A woman would breathe into an over-the-counter device and cancer-indicating metabolites would be attracted into the nanopockets, causing the pored surface to fill and become dense. Then, an electrical charge would be applied so that the straight particles would bend, ejecting the metabolites so that multiple tests could be done in the same device. The metabolites could then be detected through a change in conductance or optically.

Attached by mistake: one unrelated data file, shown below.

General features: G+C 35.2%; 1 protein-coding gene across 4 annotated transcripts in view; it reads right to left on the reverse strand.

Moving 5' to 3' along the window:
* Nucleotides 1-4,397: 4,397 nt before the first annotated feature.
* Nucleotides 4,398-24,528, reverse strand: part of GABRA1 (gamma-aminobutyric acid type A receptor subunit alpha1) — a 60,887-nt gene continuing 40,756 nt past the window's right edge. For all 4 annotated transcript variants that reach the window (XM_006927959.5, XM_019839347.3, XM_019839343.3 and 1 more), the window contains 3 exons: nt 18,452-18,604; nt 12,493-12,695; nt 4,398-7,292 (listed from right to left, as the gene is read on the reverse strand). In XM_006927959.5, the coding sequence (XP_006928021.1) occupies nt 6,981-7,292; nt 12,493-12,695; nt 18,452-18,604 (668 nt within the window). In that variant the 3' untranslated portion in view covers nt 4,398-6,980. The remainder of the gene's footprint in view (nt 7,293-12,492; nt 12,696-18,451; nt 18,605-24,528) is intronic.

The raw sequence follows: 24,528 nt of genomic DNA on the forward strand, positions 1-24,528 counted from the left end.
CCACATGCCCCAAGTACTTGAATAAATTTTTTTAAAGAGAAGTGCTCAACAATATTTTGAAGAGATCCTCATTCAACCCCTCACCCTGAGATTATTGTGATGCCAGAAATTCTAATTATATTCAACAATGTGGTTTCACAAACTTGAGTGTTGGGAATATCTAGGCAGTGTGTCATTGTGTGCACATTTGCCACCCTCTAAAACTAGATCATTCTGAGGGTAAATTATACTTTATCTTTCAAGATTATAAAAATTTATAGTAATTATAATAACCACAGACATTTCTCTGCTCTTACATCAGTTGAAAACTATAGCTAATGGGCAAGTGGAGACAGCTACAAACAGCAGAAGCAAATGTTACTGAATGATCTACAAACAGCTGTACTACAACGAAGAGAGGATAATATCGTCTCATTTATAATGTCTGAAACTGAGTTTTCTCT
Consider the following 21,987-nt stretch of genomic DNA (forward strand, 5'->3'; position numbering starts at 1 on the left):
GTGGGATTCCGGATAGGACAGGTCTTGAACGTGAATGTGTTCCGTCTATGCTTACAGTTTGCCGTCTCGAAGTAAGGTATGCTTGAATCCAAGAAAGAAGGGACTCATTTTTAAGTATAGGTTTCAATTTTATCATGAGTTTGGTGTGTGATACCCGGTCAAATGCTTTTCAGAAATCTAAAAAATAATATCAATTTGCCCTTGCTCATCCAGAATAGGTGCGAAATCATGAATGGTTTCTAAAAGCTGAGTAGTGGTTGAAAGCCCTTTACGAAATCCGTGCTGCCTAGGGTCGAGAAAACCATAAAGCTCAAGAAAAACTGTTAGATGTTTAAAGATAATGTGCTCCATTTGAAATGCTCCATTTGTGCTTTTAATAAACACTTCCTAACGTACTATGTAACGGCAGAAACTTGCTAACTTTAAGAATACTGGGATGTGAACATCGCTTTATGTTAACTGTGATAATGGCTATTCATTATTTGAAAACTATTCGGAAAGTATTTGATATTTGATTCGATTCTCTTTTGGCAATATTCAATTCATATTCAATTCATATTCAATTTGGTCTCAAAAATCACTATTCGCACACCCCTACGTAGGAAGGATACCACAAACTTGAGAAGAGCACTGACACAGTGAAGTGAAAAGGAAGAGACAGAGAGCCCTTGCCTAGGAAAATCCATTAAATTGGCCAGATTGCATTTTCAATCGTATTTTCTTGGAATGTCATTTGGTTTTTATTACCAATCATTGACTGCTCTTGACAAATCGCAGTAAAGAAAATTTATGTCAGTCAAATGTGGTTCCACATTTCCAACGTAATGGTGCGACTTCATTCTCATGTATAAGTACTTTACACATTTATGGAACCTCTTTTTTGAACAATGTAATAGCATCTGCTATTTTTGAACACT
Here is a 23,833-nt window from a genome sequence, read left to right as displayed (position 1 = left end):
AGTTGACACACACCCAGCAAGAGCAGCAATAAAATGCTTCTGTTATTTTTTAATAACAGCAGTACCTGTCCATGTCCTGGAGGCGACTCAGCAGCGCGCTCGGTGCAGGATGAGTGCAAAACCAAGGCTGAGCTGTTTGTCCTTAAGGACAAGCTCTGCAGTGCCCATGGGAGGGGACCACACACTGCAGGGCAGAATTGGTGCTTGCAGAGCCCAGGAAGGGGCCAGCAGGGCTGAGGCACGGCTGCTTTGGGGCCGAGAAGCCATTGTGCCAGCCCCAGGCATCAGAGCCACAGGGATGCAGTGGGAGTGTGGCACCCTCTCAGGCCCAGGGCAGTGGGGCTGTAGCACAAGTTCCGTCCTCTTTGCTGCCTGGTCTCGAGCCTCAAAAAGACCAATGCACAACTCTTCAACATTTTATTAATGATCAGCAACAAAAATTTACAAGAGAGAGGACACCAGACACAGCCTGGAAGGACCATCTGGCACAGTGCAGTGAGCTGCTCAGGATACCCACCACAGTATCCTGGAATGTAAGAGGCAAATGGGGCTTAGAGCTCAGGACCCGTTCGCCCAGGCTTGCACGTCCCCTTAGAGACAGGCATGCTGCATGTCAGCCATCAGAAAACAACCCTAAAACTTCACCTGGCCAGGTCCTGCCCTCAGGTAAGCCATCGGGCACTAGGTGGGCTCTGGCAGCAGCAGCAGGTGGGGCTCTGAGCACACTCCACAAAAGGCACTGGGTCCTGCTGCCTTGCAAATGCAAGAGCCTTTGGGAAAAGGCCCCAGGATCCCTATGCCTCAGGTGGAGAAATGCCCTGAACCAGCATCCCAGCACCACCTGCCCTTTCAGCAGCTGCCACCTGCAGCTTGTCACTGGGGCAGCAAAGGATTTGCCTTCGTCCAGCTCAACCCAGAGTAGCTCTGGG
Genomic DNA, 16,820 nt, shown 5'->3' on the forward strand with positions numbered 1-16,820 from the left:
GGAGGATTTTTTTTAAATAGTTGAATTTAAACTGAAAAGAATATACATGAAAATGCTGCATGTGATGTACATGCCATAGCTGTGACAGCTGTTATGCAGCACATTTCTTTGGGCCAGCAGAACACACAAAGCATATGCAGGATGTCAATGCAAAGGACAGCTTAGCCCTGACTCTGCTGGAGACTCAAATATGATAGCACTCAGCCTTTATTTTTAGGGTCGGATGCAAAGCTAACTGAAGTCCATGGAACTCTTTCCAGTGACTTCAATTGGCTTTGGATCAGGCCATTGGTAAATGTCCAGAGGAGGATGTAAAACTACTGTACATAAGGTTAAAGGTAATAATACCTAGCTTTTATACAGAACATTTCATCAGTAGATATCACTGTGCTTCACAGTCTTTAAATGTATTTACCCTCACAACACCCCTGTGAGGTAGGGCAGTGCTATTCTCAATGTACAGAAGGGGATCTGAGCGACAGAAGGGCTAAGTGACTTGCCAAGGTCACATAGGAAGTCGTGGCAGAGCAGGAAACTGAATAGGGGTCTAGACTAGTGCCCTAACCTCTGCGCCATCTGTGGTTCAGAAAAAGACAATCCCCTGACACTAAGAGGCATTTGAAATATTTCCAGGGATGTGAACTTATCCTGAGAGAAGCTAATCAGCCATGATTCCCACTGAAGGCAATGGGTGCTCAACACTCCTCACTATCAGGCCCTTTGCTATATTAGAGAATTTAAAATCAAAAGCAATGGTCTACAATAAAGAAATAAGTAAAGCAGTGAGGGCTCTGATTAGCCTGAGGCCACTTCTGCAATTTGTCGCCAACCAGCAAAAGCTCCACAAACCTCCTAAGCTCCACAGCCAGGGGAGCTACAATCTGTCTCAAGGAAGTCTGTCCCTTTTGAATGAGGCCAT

Lahann’s graduate student David Pang had the idea when he discovered that certain metabolites that could mark breast cancer are present in breath and urine. “We realised that if one could put these molecules in a screening platform, they might develop a non-invasive, quick and inexpensive over-the-counter breast cancer screening test,” Lahann said.
Via The Engineer.